In this regard, different multiplexing regimes may be applied to a wireless acquisition unit system such as the one shown in FIG. 1. As used herein, a multiplexing regime refers to the type of multiplexing used. As such, a multiplexing regime may be, but is not limited to, frequency division multiplexing, code division multiplexing, time division multiplexing or other appropriate multiplexing techniques. A multiplexing regime may employ a plurality of unique multiplexing signatures. The multiplexing signature is a unique parameter assigned to each of the remote modules. As such, in the example provided in FIG. 1, the plurality of frequencies F1-F12 each represent a unique multiplexing signature. Other multiplexing signatures may also be provided, such as different codes for use in code division multiplexing or different discrete time periods for use in time division multiplexing.

In addition to the static multiplexing technique depicted in FIG. 1 wherein each module in a collision domain employs a static multiplexing signature for transmission of data, a dynamic multiplexing regime may be employed in such a system 100. This may allow for use of the system in jurisdictions where regulatory bodies prevent the use of a single constant frequency by any particular device for longer than a set duration. As such, these units may frequency hop (i.e., change frequencies) after the unit operates at a particular frequency for a predefined duration. As such, these units may include a random or pseudo-random sequence of multiplexing signatures. The unit may randomly hop frequencies in successive transmission periods such that no single frequency is used longer than the predefined duration. This type of random frequency hopping may be employed by each of the modules in a system.

For instance, the system shown in FIG. 1 may employ such a random frequency hopping technique. As such, each of the frequencies shown F1-F12 may actually be a random or pseudo-randomly generated frequency. These random or pseudo-random frequencies may be bounded at upper and lower ends and may include a number of discrete frequencies that are defined within a range of operating frequencies. In successive transmission periods, each remote module 101 may randomly hop to another random frequency.

One such embodiment of a frequency hopping technique may be Frequency Hopping Spread Spectrum (FHSS). In an FHSS system, the initiating party sends a request via a predefined frequency or control channel to the receiving party. The receiving party may return an index number to the initiating party. The initiating party may uses the index number to determine one or more frequencies (e.g., a pseudo-random sequence of frequencies to use). In turn, the initiating party may send a synchronization signal on the first frequency in a predetermined sequence. This synchronization signal may synchronize the transmission periods of the module and serve as an acknowledgement to the receiving party that the initiating party has correctly determined the frequency sequence. In turn, data may be transmitted with both the initiating and receiving party hopping frequencies in the predefined sequence in successive transmission periods.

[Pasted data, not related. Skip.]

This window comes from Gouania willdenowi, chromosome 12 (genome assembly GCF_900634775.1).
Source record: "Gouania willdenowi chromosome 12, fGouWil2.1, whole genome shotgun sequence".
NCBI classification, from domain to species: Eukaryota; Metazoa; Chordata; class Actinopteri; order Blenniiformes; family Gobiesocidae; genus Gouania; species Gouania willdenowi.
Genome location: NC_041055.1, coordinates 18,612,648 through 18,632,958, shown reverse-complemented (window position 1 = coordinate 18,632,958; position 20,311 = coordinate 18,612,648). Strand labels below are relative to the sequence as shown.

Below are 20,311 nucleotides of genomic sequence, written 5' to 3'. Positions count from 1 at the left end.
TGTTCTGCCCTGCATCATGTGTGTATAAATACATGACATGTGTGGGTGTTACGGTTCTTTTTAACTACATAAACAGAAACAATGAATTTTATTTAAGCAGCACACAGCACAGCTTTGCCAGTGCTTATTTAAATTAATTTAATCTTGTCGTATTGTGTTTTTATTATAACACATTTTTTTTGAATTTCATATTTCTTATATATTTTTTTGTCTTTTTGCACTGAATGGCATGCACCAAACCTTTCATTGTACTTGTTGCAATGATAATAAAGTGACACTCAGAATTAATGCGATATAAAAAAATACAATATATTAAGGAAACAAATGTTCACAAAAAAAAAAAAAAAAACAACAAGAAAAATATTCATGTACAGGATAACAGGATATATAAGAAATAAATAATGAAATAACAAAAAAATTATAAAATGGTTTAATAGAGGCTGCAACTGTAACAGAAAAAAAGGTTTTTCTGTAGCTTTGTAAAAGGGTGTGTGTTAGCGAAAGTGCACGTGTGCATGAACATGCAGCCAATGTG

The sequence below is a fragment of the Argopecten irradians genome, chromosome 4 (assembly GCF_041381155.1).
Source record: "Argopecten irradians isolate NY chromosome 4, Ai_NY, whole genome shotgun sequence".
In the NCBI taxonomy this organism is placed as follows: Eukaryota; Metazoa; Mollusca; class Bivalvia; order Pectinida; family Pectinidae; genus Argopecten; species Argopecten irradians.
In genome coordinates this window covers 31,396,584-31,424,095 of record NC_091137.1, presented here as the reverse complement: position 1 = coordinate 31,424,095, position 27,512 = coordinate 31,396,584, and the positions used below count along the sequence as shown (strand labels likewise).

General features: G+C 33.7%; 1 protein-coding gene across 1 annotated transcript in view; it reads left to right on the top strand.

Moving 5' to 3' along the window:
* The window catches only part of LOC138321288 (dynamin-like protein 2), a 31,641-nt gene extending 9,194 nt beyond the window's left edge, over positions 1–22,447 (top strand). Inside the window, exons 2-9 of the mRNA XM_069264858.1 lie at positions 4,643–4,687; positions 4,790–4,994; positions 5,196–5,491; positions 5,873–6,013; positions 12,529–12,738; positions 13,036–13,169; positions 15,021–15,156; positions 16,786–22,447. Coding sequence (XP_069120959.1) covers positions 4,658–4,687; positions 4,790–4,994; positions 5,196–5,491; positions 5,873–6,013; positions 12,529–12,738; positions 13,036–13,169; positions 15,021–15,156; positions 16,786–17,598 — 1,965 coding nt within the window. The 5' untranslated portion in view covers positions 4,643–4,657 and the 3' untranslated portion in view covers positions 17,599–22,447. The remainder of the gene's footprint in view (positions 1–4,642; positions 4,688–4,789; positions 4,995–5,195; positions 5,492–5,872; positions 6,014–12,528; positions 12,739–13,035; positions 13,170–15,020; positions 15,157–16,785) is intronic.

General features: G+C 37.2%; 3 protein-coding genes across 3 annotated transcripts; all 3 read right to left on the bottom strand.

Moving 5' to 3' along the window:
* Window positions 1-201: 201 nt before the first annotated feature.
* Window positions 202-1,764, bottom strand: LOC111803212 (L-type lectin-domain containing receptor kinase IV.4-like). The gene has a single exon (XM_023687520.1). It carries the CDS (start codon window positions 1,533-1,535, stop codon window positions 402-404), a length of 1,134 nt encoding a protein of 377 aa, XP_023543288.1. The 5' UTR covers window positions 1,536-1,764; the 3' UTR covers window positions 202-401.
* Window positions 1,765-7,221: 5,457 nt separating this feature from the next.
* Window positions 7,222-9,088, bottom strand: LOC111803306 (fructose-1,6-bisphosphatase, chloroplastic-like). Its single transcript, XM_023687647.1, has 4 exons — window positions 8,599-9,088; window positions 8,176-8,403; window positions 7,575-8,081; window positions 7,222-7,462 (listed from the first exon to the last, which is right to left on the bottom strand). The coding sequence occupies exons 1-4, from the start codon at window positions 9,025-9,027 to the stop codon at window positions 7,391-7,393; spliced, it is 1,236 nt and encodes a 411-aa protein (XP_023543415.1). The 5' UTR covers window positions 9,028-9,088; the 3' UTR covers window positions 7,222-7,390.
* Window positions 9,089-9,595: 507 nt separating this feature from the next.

However, this random frequency hopping introduces a collision domain into the system because two modules may randomly employ the same multiplexing signature such that a data collision occurs. It has been estimated that the occurrence of two modules hopping to the same random frequency may reduce the bandwidth of a system by 3% to 5%. This is because once a data collision occurs, each module may hop to another random multiplexing signature in the multiplexing regime and retransmit the data, effectively losing one duty cycle for each of the colliding modules.

Accordingly, another embodiment of a dynamic multiplexing regime may include assigning a shared pseudo-random multiplexing signature sequence to each of the modules in a system. In this regard, each module in the system may be assigned an identical multiplexing signature sequence. This shared pseudo-random multiplexing signature sequence may include a sequence of frequencies, codes, or other different multiplexing signatures. By using an identical multiplexing signature sequence, the potential for two modules randomly hopping to the same multiplexing signature may be reduced by controlling the phase of each module with respect to the multiplexing signature sequence. Stated differently, the modules within a collision domain may operate out of phase from each other with respect to the multiplexing signature sequence. As each of the modules may advance through the shared multiplexing signature sequence at the same rate (e.g., one multiplexing signature per transmission cycle), once modules within a given collision domain become out of phase from one another, the occurrence of data collisions may be minimized while still achieving a dynamic multiplexing environment.

This concept is further demonstrated with reference to FIG. 2A, which depicts a first seismic acquisition unit pair 200 and a second seismic acquisition unit pair 300. The first seismic acquisition unit pair 200 shares a collision domain with the second seismic acquisition unit pair 300 such that without a multiplexing technique, transmission between the first seismic acquisition unit pair 200 and the second seismic acquisition unit pair 300 may result in a data collision or crosstalk between the pairs. In this regard, the first seismic acquisition unit pair 200 may be within transmission range of the second seismic data acquisition unit pair 300. However, as shown in FIG. 2A, a first seismic acquisition unit 210 transmits to a second seismic acquisition unit 220 using a first frequency F1. At the same time, a third seismic acquisition unit 310 may transmit to a fourth seismic acquisition unit 320 using a second frequency F2. As such, crosstalk and/or data collisions are avoided and each seismic acquisition unit pair transmits data without interference using a unique multiplexing signature.